holding that nursing home was not ERISA participant or beneficiarySummary of this case from McCall v. Metropolitan Life Ins. Co.
December 29, 1983.
James R. McDonald and William C. Stillwagon, Greensburg, Pa., for plaintiff.
Marshall J. Conn, Plowman Spiegal, Pittsburgh, Pa., William F. Hanrahan, General Counsel, Mary Anne Gibbons, and Daniel Patrick Condon, Associate Counsel, United Mine Workers of America Health Retirement Funds, Washington, D.C., for defendant.
Plaintiff has commenced this action in an effort to obtain payment for nursing services provided to individuals covered by employee benefit trusts. Plaintiff is a nursing care facility. Defendants are the Health and Retirement Funds covering the individual patients. The eight individuals who received care are not named as parties.
Plaintiff seeks to state a cause of action under ERISA. 29 U.S.C. § 1001 et seq. Defendants have now moved to dismiss for lack of jurisdiction and failure to state a claim. Because we conclude that Plaintiff is not within the class of persons empowered by the statute to bring suit under ERISA, we will grant Defendants' motion and dismiss the action.
The statute empowers various defined entities to bring suit under ERISA for various forms of relief. Plaintiff purports to sue under 29 U.S.C. § 1132(a)(1)(B) which provides in pertinent part:
(a) A civil action may be brought —
(1) by a participant or beneficiary —
(A) . . .
(B) to recover benefits due to him under the terms of his plan, to enforce his rights under the terms of the plan, or to clarify his rights to future benefits under the terms of the plan;
Federal jurisdiction under this section is limited to suits by the entities specified in the statute. Franchise Tax Board of California v. Construction Laborers Vacation Trust, ___ U.S. ___, 103 S.Ct. 2841, 2852, 77 L.Ed.2d 420 (1983). Plaintiff is clearly not a "participant" as defined in 29 U.S.C. § 1002(7). Plaintiff contends that it falls within the definition of beneficiary contained in 29 U.S.C. § 1002(8):
(8) The term "beneficiary" means a person designated by a participant, or by the terms of an employee benefit plan, who is or may become entitled to a benefit thereunder.
Plaintiff contends that it was tacitly designated a beneficiary by the employee-patients by their selection of the facility for treatment.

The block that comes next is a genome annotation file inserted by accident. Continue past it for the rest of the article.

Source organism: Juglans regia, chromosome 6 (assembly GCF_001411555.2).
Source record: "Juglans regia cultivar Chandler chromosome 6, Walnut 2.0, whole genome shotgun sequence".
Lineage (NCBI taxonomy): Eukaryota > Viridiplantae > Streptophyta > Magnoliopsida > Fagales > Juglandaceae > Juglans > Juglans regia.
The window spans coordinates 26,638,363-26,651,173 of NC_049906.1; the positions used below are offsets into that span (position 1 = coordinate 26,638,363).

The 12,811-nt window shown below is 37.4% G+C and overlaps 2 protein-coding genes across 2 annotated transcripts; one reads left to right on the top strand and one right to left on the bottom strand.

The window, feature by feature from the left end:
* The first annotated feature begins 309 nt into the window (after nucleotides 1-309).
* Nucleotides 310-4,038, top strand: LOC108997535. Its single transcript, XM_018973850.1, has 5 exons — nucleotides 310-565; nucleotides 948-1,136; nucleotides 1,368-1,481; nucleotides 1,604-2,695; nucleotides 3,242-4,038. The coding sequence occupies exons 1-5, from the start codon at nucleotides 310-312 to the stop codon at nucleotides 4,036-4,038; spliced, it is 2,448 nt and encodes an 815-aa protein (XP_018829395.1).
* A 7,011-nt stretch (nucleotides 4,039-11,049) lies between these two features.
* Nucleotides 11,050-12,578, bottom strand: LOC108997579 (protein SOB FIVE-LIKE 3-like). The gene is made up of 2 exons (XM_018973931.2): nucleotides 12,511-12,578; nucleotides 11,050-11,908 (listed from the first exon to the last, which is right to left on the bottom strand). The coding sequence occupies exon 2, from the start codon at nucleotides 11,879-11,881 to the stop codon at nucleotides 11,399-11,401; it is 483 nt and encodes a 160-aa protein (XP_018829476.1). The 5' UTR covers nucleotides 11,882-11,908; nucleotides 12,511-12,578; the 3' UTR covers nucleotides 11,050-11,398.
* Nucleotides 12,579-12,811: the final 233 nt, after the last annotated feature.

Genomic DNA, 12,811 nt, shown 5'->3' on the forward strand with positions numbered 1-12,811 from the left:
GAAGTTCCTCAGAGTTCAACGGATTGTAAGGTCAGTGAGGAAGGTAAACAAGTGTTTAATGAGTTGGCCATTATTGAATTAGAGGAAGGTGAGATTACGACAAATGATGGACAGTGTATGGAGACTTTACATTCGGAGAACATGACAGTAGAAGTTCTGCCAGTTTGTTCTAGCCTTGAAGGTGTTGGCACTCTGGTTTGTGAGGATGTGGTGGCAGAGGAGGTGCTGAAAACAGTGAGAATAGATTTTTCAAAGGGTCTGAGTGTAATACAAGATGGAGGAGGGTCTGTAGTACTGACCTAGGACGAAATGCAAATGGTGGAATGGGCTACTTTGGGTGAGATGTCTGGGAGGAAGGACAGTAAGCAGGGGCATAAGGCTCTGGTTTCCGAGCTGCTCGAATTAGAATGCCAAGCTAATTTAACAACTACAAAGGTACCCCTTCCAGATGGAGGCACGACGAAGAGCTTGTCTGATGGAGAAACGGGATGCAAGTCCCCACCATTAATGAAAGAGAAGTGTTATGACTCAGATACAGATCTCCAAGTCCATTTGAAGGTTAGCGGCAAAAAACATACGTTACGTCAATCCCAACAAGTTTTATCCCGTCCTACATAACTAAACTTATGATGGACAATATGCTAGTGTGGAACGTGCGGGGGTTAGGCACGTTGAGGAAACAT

"Beneficiary" in the context of the various provisions of ERISA carries the connotation of a person, other than the employee-participant, who is covered by the plan's provisions — e.g., a spouse or dependent. Furthermore, the act of "designation" would appear to be such formal election as that contained in 29 U.S.C. § 1055, rather than the patient's choice of facility. Finally, the declared purpose of the Act is to protect and educate those persons covered by such plans, and there is no indication that Congress intended by this statute to insure that health care facilities be paid. While Plaintiff may indeed be entitled to a "benefit" through operation of the plan — i.e., payment for services — we conclude that the term as employed in the statute does not permit of a construction broad enough to include a provider of health services to participants. See, Hibernia Bank v. International Brotherhood of Teamsters, 411 F. Supp. 478 (N.D.Cal. 1976); National Bank of North America v. Local 553 Pension Fund, 463 F. Supp. 636 (E.D.N.Y. 1978).
Plaintiff argues that in any event it is a "party in interest" as defined in 29 U.S.C. § 1002(14)(B) as a "person providing services to the plan," While this may well be true, it has no bearing on the definition of beneficiary discussed above, nor will it alone support jurisdiction under 29 U.S.C. § 1132(a)(1)(B). Moreover, the existence of this separate category which consists of care providers indicates a distinction between it and the category "beneficiary."
We conclude therefore that Plaintiff is neither a "participant" nor "beneficiary" as defined in the statute, and is not entitled to bring suit under ERISA to recover payment for health services.
Plaintiff has requested that if the ERISA claim is dismissed, it be without prejudice to its renewal upon joinder of the individual employee-patients as plaintiffs. However, no amount of joinder can cure Plaintiff's own inability to meet the statutory requirement that it be either a participant or beneficiary. The individual patients may state a claim for their benefits, but their presence in the suit cannot alter Plaintiff's own status. We will therefore dismiss with prejudice Plaintiff's ERISA claim.
Plaintiff has also sought to state a claim for "detrimental reliance," alleging that Defendants paid for certain treatment, inducing Plaintiff to believe it would be paid for similar additional care. We do not address the question of whether Plaintiff has properly stated a claim for detrimental reliance because we conclude that this court has no jurisdiction over the claim. This is not a federal cause of action, does not arise under ERISA, and we may not exercise pendent jurisdiction because there is no jurisdiction over Plaintiff's abortive ERISA claim. This claim will therefore be dismissed without prejudice to its renewal in a proper forum.
For the reasons stated above, Plaintiff's claim under 29 U.S.C. § 1132 is dismissed with prejudice, and Plaintiff's claim for detrimental reliance is dismissed for lack of subject matter jurisdiction without prejudice to its renewal in a proper forum.